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Ambient temperature and preterm birth: A retrospective study of 32 million US singleton births

Author:
Sun, Shengzhi, Weinberger, Kate R., Spangler, Keith R., Eliot, Melissa N., Braun, Joseph M., Wellenius, Gregory A.
Source:
Environment international 2019 v.126 pp. 7-13
ISSN:
0160-4120
Subject:
ambient temperature, climatic zones, cold, heat, nonlinear models, pregnant women, premature birth, relative risk, retrospective studies, United States
Abstract:
Days of extreme temperature may be associated with transiently higher risk of preterm birth, but prior studies have been limited and results have been heterogeneous.To evaluate the association between days of extreme heat and cold and risk of preterm birth among ~32 million live singleton births between 1989 and 2002 across 403 counties in the contiguous United States (US).We used a distributed lag nonlinear model to estimate the association between population-weighted daily mean temperature and risk of preterm birth in each county and then pooled results across geographic regions and climate zones. We defined extreme heat and cold as the 95th and 5th percentile of the county-specific temperatures, respectively.Preterm birth accounted for 9.3% of deliveries. There was a monotonic association between ambient temperature and risk of preterm birth. Days of extreme heat and cold were associated with a relative risk of preterm birth of 1.025 (95% CI: 1.015, 1.036) and 0.985 (95% CI: 0.976, 0.993) over the subsequent four days, respectively, relative to the county-specific median temperature. If causal, the fraction of preterm births attributable to extreme heat was 0.17% (empirical 95% CI: 0.14%, 0.19%), corresponding to 154 (empirical 95% CI: 127, 173) preterm births per million births. Extreme heat was more strongly associated with preterm birth in regions with colder and drier climates, and among younger women. Days of extreme cold temperature were associated with lower rather than higher risk of preterm birth.Days of extreme heat, but not extreme cold, are associated with higher risk of preterm birth in the contiguous US. If causal, these results may have important implications for the management of pregnant women during forecasted periods of extreme heat.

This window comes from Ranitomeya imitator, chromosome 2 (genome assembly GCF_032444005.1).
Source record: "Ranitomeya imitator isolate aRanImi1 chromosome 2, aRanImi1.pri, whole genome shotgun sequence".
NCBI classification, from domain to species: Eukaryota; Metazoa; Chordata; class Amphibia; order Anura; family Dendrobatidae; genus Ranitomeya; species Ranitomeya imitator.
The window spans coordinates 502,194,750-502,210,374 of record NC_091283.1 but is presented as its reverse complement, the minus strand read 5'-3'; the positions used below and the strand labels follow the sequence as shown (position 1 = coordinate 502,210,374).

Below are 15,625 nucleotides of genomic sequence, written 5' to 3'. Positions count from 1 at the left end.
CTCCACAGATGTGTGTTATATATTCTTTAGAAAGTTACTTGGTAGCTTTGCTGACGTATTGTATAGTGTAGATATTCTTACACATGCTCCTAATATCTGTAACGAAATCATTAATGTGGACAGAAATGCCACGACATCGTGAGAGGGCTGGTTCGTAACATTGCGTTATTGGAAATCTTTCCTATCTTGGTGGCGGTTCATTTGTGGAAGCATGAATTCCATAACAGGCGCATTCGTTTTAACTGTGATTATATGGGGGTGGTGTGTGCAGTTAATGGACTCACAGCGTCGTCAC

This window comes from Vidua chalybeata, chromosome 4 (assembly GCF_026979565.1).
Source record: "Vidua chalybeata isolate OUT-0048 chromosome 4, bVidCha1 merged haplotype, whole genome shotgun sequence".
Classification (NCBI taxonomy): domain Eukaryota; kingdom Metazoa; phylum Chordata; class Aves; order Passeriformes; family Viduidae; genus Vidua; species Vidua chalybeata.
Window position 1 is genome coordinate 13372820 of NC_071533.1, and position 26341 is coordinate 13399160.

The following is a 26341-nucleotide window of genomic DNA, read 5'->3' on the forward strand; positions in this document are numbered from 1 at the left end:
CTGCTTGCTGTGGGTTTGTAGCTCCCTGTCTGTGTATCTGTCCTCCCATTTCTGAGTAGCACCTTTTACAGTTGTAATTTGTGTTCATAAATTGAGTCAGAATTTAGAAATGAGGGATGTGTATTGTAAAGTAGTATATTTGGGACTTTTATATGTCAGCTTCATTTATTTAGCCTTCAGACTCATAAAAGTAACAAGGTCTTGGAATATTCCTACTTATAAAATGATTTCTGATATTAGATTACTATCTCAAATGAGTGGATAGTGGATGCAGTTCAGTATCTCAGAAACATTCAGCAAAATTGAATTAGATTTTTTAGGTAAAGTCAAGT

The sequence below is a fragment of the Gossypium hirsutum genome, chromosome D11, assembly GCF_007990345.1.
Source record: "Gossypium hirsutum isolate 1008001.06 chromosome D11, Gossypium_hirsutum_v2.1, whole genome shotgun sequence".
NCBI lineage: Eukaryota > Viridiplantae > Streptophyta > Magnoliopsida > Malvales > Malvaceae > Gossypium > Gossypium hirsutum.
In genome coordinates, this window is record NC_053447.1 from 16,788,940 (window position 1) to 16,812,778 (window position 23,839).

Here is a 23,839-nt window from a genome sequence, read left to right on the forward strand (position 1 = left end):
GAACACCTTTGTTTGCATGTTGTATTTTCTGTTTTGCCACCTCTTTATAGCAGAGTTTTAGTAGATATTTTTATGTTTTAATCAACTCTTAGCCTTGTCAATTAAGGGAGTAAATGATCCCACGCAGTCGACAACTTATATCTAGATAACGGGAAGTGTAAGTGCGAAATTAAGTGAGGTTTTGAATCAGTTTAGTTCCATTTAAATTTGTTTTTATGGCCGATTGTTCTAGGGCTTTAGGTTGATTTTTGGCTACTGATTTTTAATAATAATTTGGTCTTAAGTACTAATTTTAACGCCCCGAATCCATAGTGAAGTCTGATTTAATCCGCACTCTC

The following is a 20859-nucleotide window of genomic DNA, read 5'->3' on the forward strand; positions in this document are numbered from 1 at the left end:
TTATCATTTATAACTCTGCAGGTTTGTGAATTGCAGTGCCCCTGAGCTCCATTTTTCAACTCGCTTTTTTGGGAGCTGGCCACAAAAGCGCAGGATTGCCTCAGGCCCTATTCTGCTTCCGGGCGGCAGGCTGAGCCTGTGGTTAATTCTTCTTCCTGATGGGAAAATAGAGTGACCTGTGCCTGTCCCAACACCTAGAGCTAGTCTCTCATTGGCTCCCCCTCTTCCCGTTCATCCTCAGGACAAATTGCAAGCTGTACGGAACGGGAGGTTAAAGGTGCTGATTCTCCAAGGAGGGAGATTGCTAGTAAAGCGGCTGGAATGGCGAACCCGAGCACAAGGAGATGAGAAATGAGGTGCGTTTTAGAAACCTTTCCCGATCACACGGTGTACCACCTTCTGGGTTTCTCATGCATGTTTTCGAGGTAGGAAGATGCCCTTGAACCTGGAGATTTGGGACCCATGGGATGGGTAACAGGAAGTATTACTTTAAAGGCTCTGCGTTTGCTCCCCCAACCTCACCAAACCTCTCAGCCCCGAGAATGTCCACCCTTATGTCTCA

Agid:
6309244